Dispatches from the Digital Revolution
I don’t know if you knew this, but this Muggle is magical. And although I am a little bit older than the target audience, I bring you a brief account of my first experiences with multimedia reading: Pottermore.
When the site was finally opened to the public recently, I was over the moon with joy.
And slightly freaked out because I have several giant projects due in the next few weeks, but come on. We all know where my true priorities lie. So of course I grabbed my battle-scarred copy of Sorcerer’s Stone and logged on.
The first step in Pottermore is a “test” that determines whether or not you are “magical.” (Or whether or not you know how to sign up for things on the Internet.) Does it ever randomly reject prospective users? “Sorry, you are a Squib. You will be redirected in 10 seconds. I say good day to you, sir.”
What they don’t tell you is that anyone can sign up, but you have to wait for an email allowing you to enter. Luckily, mine arrived after a few minutes and I greedily entered. I was pleasantly surprised by what I found.
First, Pottermore prompts you to choose a username. But unlike virtually every other website, Pottermore doesn’t allow a user to pick her own online moniker, citing child safety as the reason for this forced anonymity. I didn’t think much of it, except that it was mildly annoying to have to pick between five fanciful handles. Am I more of a WolfNiffler or a RainSpirit? But my friend, fellow Pottermore user, and Appazoogle copyeditor Jenna Gilligan was far more insightful about it:
I thought it was interesting that, in order to protect your privacy, you weren’t allowed to pick your own username. I’m guessing that it was to prevent kids from using endless variations on the same three usernames and to keep them from using their real names at all. But this is the first site I can think of that has actually instituted a rule like that, showing that it’s aware that a bunch of nine-year-olds might be using it. There’s another layer to that, too… Harry Potter has one of the most sprawling Internet presences of pretty much any fandom. Between the various fan news sites, the endless LiveJournal communities, and the fanfiction databases, a lot of Harry Potter fans already have a named online presence. I’ll bet a lot of them would have carried over their usernames from other sites to Pottermore. By just assigning everyone usernames, users are given both real-life and Internet anonymity.
Most intriguing, indeed… Everybody’s a nobody when they come to Hogwarts, I guess.
Continuing through the website, I was actually pleasantly surprised by what I found.
Users track their progress through a book by “locations,” which are beautifully illustrated scenes from the book enhanced with sound and animation. Each illustration has layers that allow you to move forward in a scene, getting closer to some details; for instance, in the scene at the reptile house at the zoo, the user arrives in the reptile house. Clicking forward once, we can see a lizard skitter up a tree in one of the tanks, and the boa constrictor comes into view. Click again and you can read the plaque next to its tank, and the snake raises its head to wink at you.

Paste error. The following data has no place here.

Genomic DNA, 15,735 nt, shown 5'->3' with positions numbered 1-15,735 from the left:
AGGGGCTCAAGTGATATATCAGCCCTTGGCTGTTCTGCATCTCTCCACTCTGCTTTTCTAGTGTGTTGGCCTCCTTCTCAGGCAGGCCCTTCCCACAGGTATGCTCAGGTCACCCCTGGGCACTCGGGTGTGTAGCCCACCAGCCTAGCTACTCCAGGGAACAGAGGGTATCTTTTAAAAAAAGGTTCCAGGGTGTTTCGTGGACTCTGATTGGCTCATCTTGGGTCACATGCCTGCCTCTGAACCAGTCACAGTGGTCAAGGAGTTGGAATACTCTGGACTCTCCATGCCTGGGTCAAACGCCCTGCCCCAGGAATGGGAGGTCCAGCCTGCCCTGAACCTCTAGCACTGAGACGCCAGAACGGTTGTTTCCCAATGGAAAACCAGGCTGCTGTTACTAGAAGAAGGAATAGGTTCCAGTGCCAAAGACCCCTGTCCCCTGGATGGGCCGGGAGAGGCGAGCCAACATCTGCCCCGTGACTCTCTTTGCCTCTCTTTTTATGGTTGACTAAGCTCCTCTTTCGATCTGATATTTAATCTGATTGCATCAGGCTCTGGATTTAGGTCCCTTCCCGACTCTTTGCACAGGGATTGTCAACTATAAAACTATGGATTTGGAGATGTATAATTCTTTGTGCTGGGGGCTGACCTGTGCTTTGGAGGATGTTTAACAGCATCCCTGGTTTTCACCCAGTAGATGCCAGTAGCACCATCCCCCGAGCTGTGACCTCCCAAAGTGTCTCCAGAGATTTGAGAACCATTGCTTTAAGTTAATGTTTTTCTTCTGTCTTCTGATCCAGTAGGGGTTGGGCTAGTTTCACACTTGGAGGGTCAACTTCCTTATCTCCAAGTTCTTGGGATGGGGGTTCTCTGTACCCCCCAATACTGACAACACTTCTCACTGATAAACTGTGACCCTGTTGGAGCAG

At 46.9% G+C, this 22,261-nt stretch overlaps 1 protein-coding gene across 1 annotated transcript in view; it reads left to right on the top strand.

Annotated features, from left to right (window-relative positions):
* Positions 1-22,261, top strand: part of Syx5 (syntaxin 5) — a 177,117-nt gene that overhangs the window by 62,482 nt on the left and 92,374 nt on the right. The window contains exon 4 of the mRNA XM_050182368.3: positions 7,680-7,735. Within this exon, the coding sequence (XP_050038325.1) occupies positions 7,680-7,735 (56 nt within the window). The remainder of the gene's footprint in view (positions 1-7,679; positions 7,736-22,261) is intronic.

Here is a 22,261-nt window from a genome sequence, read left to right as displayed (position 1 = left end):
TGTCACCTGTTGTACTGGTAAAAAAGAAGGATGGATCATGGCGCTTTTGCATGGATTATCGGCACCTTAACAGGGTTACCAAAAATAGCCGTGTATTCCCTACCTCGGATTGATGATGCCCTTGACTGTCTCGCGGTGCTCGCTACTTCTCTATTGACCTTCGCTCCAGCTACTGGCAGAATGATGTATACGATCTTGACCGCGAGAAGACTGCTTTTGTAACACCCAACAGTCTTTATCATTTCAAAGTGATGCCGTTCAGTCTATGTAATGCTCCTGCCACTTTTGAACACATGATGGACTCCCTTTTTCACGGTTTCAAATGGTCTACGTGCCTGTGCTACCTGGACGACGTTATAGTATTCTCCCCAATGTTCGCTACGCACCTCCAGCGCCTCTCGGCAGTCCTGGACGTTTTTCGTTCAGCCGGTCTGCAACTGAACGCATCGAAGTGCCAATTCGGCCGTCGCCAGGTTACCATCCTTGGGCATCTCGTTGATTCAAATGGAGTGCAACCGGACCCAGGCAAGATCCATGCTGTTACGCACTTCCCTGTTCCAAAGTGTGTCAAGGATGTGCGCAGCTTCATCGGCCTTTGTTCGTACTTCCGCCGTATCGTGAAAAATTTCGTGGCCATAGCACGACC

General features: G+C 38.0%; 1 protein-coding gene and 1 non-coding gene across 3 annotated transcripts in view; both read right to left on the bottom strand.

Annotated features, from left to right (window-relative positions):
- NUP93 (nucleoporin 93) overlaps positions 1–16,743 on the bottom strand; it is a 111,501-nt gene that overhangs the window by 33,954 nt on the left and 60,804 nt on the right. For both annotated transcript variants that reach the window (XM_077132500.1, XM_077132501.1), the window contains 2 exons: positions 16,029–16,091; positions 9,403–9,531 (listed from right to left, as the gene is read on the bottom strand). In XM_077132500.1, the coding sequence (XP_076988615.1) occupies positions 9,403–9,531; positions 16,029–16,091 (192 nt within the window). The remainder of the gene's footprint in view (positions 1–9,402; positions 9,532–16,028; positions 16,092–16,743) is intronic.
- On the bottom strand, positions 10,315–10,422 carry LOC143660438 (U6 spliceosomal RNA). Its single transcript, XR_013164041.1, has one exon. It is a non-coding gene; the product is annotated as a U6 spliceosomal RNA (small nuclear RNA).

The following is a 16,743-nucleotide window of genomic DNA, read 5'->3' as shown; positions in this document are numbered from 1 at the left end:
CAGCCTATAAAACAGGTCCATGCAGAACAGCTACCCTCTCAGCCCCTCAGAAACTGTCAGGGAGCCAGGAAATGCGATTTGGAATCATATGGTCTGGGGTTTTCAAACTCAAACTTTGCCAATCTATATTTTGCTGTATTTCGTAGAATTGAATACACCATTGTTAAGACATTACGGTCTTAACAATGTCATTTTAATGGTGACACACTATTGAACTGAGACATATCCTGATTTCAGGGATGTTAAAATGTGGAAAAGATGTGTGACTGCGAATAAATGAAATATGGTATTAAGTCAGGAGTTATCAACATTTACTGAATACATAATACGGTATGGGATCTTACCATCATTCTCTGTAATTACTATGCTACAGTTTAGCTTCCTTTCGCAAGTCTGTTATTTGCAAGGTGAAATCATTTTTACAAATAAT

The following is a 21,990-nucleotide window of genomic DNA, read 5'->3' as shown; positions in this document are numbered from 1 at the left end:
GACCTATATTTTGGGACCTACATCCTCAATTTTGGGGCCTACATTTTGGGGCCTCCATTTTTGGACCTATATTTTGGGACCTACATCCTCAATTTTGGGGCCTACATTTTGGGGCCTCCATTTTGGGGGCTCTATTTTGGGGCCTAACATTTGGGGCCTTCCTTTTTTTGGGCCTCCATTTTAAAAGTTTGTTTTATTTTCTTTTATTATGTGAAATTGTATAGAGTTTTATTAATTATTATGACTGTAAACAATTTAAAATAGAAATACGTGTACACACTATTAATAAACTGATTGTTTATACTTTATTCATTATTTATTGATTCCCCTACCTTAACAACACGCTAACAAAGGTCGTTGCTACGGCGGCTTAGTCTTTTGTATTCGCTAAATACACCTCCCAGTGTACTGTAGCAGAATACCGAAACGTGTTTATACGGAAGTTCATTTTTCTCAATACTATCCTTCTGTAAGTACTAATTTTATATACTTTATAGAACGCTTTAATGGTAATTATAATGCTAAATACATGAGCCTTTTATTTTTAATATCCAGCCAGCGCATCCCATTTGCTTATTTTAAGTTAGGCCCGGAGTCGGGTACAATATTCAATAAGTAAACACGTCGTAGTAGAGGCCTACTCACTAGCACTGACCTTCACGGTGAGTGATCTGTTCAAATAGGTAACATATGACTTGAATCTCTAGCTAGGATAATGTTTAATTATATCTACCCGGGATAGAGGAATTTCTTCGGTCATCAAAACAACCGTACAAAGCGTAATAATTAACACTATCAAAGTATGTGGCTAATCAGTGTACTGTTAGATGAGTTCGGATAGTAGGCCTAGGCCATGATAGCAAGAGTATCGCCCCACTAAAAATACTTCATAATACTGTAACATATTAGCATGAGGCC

In each moment, there are objects that the reader can click on. Sometimes you can collect the object and keep it in your trunk. Sometimes it unlocks a bit of background information on J.K. Rowling’s creative process, or the writing of the books, or a short background story. (My favorite so far has been the story of Vernon and Petunia’s engagement.) It’s not quite as thrilling or interactive as playing a video game, but that’s not precisely what this is.
The site says that it works best if you are reading in tandem with your experience, but honestly, I don’t know that that’s the case. Perhaps to kids who have grown up with electronic devices and tabbed browsing, going back and forth between page and screen (or screen and screen, if they’re reading the ebooks) wouldn’t seem jarring. But despite the beauty of some of Pottermore’s artwork, I just didn’t feel that sitting in front of my computer with a book was the best way for me to get into a story. (Although that may have something to do with the fact that a bunch of the pages in my copy are falling out.)
As a way to encourage further interaction with a book, Pottermore has done it right. It gives me just the right blend of background trivia with game-like play, and it’s been an amusing experience so far. Also, for fans like me who have taken every Sorting Hat quiz known to man, now we finally have a definitive answer on what house we “officially” belong in. But as for an extended experience for those of us who have already read (and reread) the books, I’m not sure that there’s enough of a payoff to keep it up for all seven books.
Also, this is obviously only going to work for Harry Potter or books that have hit it big like this. It’s not as though just any book would be able to borrow from Pottermore’s example and replicate its success. (Although, Game of Thrones, anyone?)
Are any other overage fans like me using Pottermore? Do you find it to be worth the time investment, and are you reading along?